SHF – John Oxley

Visit to Paisley by Jonathan Sutton

Written by Hette Mollema

The launch of a ship thundering down a slipway into her own environment is a momentous occasion, as anyone who has witnessed a launch can attest to. It is no less so for the shipyard and her future owners.

Jonathan Sutton’s visit to Paisley is the first time we know of, that anyone from the Sydney Heritage Fleet or the John Oxley team has visited the site where she was built. While we do know where the shipyard was, we do not know on which slip.

The John Oxley was built in 1927 by Bow, McLachlan & Co Limited at their Thistle Works in Abbotsinch on the White Cart, near the town of Paisley. The White Cart joins the Clyde River a few kilometres downstream from Glasgow. When Jonathan visited family in Glasgow in mid-2013, he took the opportunity to have a look where the John Oxley was built, as identified on Google Earth and on an old map from 1898. Today the area is largely taken over by Glasgow airport and ancillary industries.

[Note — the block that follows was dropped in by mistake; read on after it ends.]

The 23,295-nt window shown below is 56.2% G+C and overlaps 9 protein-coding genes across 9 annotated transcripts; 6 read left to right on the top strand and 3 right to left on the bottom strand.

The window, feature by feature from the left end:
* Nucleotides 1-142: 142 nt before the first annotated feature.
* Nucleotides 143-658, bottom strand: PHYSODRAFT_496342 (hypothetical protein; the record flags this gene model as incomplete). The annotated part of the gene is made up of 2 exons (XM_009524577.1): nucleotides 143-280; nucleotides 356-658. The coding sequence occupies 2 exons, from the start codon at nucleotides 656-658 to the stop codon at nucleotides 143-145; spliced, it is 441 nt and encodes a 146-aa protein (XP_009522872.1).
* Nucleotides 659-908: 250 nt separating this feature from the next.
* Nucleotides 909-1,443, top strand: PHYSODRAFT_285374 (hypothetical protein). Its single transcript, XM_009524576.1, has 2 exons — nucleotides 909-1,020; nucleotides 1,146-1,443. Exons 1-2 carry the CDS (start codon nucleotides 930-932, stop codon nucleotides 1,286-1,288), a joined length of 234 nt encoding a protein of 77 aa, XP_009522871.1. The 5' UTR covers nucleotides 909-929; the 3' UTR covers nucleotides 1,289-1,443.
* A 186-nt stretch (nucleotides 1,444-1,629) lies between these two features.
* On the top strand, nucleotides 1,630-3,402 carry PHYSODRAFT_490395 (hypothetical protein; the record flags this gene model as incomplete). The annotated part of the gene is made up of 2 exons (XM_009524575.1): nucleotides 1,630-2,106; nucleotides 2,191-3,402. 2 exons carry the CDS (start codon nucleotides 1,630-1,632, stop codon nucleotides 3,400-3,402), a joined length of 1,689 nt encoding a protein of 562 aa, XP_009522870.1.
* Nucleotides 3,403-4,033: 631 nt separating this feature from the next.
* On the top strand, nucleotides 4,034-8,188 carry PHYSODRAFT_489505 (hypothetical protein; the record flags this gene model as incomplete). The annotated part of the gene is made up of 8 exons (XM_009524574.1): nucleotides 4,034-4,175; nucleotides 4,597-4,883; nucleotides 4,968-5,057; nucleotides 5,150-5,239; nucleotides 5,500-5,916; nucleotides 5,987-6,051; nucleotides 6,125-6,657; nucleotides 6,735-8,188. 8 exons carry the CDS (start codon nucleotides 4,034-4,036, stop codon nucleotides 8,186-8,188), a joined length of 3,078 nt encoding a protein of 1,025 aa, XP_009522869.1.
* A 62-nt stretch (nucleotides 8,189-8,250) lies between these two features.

Until about 1960, the area around the Clyde was a major shipbuilding centre. High costs and overseas competition has seen its demise with now only a remnant remaining for specialised vessels.

Like the Clyde, the White Cart has a tidal range in the order of 3 to 4 metres. What was once a busy shipyard is now overgrown with tangled shrubs and the exposed tidal flat is muddy and slippery. Despite having to trample through the bush and the mud, Jonathan managed to get some excellent photos of the site. It is surprising that there are still remnants of its past shipbuilding. The shipyard went into voluntary receivership in 1932.

Paisley-3 copy


Aerial view of the area.



Slipway rails into the Cart.

Ships were typically built on an inclined slipway with the main structural support for the ship through blocks under the bar keel. Additional support blocks were placed near the bilge keel as the ship rose above the structural floors that adjoin the keel.  The hull is constructed above the highest tide experienced in the waterway.

The slipways at the Thistle Works are all angled into the Cart and pointing downstream. The width of the waterway is too narrow to launch a ship in any other way.